Human Rights in Yemen and the Houthi insurgency

Written by Iasmina-Măriuca Stoian

The short history of the Houthi movement 

The Houthi movement, or Ansar Allah, is a Zaydi Shiite group that emerged in the northern part of Yemen in the early 1990s. This group was born as a response, partially, to the financial development and religious expansion in the region of Saudi Arabia. Since 2004, the group has been in conflict with Yemen’s government which is majoritarian Sunni. However, in November 2009, the Houthi movement expanded its operations in Saudi Arabia, when, after the launch of multiple air strikes, more than 130 Saudis died.i The horrors continue, as in September 2014 the capital in Yemen, Sanaa, was controlled by Houthis, and seized control over almost all northern regions of Yemen by 2016. In parallel, the Houthi also continued their attacks against Saudi Arabia, most notably in 2017, when a ballistic missile was fired at Riyadh’s airport.ii By 2018, Houthi missile attacks on Saudi Arabia became common, leading to a protracted and complex war in the region. 

The current situation in Yemen 

Even if there has been a decrease in the number and intensity of the attacks compared to the previous years, Yemen continues to suffer, and civilians continue to be victims of unlawful attacks and targeted killings. Both the internationally recognised Yemeni government and the Houthi de facto authorities are responsible for serious human rights violations, including arbitrary detention, harassment, and forced disappearances. People were not only targeted depending on their political beliefs but also on their religion. For instance, according to an Amnesty International report,iii multiple members of the Baha’i religious minority forcibly disappeared, violating their right to freedom of religion and belief. 

The Houthi’s recent attacks on the Red Sea have also disrupted the maritime security in the region. Between November and December 2023, Houthi groups targeted 24 commercial and military ships in the Red Sea, publicly announcing that these attacks would not cease until Israel ended its military campaign in Gaza.iv This conflict has drawn in multiple foreign countries, making the situation even more complex. Thus, the Saudi-Arabia coalition, along with the United States, supports the Yemeni government with their military aid and airstrikes. On the other hand, Iran is currently accused of supporting the Houthi groups by providing weapons and training. 

Apart from the political arena, civilians face most of the consequences of the conflict, adding to the environmental challenges currently existing in the country. Extreme weather and water scarcity, food insecurity and restriction of humanitarian aid are some of the examples that will be further discussed below.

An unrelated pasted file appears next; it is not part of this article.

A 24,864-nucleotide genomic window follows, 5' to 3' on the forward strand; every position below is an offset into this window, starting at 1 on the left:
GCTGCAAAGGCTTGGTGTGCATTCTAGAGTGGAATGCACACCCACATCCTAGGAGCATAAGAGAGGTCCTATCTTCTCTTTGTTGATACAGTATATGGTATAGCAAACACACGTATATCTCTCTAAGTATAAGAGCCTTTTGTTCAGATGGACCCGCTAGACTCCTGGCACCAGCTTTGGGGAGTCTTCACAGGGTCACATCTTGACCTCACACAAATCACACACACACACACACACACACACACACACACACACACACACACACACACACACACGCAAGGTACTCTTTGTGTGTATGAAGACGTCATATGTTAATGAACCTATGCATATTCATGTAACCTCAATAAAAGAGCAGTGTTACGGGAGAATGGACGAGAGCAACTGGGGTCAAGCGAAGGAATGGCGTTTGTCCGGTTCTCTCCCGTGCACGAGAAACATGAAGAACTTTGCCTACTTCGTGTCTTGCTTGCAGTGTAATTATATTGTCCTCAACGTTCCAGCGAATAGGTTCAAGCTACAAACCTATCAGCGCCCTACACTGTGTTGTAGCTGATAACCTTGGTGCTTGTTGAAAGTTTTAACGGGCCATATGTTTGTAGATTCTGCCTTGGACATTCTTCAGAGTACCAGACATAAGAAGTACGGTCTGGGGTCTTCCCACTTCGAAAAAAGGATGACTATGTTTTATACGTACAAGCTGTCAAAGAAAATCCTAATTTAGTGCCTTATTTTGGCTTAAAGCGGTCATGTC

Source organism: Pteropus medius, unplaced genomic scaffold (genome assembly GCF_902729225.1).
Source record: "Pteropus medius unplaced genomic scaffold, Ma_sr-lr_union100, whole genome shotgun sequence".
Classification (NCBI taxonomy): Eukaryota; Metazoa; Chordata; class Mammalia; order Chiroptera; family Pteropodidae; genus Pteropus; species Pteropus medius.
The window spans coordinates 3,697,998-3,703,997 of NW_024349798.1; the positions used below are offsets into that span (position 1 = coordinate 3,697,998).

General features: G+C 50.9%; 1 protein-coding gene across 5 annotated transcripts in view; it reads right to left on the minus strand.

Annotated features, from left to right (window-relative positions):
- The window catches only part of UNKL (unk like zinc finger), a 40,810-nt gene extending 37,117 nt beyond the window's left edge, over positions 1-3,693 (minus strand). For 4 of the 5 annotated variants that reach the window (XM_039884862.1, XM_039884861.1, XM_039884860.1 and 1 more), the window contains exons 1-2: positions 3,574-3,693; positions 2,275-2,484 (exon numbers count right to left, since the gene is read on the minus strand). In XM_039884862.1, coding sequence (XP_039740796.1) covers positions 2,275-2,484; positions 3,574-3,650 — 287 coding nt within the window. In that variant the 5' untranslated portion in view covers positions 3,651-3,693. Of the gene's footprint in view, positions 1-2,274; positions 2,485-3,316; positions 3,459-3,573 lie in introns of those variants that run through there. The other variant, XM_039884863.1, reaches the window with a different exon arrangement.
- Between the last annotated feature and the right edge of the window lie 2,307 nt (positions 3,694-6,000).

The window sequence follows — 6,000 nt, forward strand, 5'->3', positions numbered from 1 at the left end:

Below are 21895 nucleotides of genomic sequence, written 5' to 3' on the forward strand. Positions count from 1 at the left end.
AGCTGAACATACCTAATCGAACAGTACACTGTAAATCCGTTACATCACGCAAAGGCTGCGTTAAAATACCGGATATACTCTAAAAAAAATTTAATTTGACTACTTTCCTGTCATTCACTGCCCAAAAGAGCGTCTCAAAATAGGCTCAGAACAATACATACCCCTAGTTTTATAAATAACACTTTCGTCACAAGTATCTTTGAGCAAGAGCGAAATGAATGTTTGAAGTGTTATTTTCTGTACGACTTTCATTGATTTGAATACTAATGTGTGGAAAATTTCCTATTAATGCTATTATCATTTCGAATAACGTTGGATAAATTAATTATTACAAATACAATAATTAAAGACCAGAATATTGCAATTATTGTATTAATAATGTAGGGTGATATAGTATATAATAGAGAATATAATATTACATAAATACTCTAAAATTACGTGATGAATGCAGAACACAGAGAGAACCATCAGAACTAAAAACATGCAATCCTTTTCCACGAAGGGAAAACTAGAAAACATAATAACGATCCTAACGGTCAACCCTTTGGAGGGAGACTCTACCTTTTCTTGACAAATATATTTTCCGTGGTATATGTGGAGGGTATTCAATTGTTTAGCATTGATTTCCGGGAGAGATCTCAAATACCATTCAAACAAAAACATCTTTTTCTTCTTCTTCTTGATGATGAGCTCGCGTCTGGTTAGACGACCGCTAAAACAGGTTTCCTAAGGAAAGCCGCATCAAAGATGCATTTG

Humanitarian Rights Violation 

One of the most important objectives of International Humanitarian Law is the protection of civilians during armed conflicts. Under these rules, civilian individuals enjoy certain protection against the actions carried out by organised armed groups. Of course, certain exemptions exist, in cases of active participation in hostilities, for example. However, even those rules exist, we can see that in Yemen, the articles show that over 100 civilians are killed or injured monthly, one example being October 2021v. Between April 2015 and May 2024, the statistics show that there have been over 166,000 fatalities in Yemen, out of which 16,400 were civilians who died because of the attacksvi

Impact on Education 

The war in Yemen has also affected the education in the country. Schools across Yemen have for all intents and purposes become centers of indoctrination. The Houthi groups have systematically transformed regular public schools into a “prison” for children, charging tuition fees and implementing a very strict curriculum promoting both their political and religious ideologies. Not only the children are affected, but also the teachers, who have been intimidated by the Houthis. Thus, many teachers quit their jobs because of the violence against them and the irregular and unequal payment of their salaries. As a consequence, the numbers show the devastating landscape in education, with over 2,900 schools and universities in Yemen destroyed to ruins, over 2.4 million children who do not have access to education, and another 8.5 million at risk of dropping out.vii 

Humanitarian Crisis and Aid Restrictions 

Currently, the Yemen government and the Houthi groups are impeding humanitarian aid, leading to huge delays in offering resources and aid to the victims. The main travelling corridors from and to Taizz have been blocked by the Houthi, violating the right to free movement, as well as the flow of essential resources, food and medicines. Despite the UN efforts and multiple protests against Houthi, these roads remain closed until today. Moreover, different humanitarian female staff struggled to conduct fieldwork in the affected areas because of the mahram requirement, preventing visits or providing aid. In many traditional interpretations, it is considered forbidden for a woman to travel alone for long distances (usually defined as a journey that takes more than a day and night without a mahram, namely a male relative whom she cannot marry). 

Environmental challenges 

The environmental issues further worsen the already existing tensions in Yemen. The country suffers from heavy rains and floods, but also water scarcity in some areas, most notably in Taizz. Yemen is one of the most water-scarce countries in the world, with over half of its population lacking access to sufficient and safe water for personal and sanitary uses. This issue of water shortage has also contributed to the spread of water-borne illnesses and diseases, further risking the health and well-being of the population. Furthermore, the Houthi groups have weaponized the water scarcity, by preventing water from flowing into government- controlled Taizz city from the two basins they oversee, where the primary water treatment station is situated. The Houthis have cut off access to this water source even though they are aware that the people of Taizz city depend on water from these reservoirs.